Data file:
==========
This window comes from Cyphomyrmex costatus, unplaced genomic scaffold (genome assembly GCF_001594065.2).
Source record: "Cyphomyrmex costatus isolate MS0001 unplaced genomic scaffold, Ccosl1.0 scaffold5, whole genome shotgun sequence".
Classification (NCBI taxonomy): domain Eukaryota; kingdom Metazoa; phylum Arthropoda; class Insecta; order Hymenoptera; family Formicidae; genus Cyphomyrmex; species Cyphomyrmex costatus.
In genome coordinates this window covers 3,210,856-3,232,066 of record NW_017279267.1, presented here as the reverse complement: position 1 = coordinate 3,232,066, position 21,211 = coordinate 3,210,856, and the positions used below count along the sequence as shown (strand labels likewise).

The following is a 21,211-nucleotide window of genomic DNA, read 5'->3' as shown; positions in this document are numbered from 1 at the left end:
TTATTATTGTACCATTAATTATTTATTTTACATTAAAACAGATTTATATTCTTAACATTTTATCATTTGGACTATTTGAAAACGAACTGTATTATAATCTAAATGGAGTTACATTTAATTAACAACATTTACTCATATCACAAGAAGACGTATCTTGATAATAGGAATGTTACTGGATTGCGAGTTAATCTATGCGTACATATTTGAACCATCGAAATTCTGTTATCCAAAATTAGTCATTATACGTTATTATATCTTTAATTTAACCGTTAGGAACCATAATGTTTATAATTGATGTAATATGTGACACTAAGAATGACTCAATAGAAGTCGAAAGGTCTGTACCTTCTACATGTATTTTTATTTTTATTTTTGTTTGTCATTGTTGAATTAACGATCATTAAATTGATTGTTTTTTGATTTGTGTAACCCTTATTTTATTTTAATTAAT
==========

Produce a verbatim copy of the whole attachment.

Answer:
This window comes from Cyphomyrmex costatus, unplaced genomic scaffold (genome assembly GCF_001594065.2).
Source record: "Cyphomyrmex costatus isolate MS0001 unplaced genomic scaffold, Ccosl1.0 scaffold5, whole genome shotgun sequence".
Classification (NCBI taxonomy): domain Eukaryota; kingdom Metazoa; phylum Arthropoda; class Insecta; order Hymenoptera; family Formicidae; genus Cyphomyrmex; species Cyphomyrmex costatus.
In genome coordinates this window covers 3,210,856-3,232,066 of record NW_017279267.1, presented here as the reverse complement: position 1 = coordinate 3,232,066, position 21,211 = coordinate 3,210,856, and the positions used below count along the sequence as shown (strand labels likewise).

The following is a 21,211-nucleotide window of genomic DNA, read 5'->3' as shown; positions in this document are numbered from 1 at the left end:
TTATTATTGTACCATTAATTATTTATTTTACATTAAAACAGATTTATATTCTTAACATTTTATCATTTGGACTATTTGAAAACGAACTGTATTATAATCTAAATGGAGTTACATTTAATTAACAACATTTACTCATATCACAAGAAGACGTATCTTGATAATAGGAATGTTACTGGATTGCGAGTTAATCTATGCGTACATATTTGAACCATCGAAATTCTGTTATCCAAAATTAGTCATTATACGTTATTATATCTTTAATTTAACCGTTAGGAACCATAATGTTTATAATTGATGTAATATGTGACACTAAGAATGACTCAATAGAAGTCGAAAGGTCTGTACCTTCTACATGTATTTTTATTTTTATTTTTGTTTGTCATTGTTGAATTAACGATCATTAAATTGATTGTTTTTTGATTTGTGTAACCCTTATTTTATTTTAATTAAT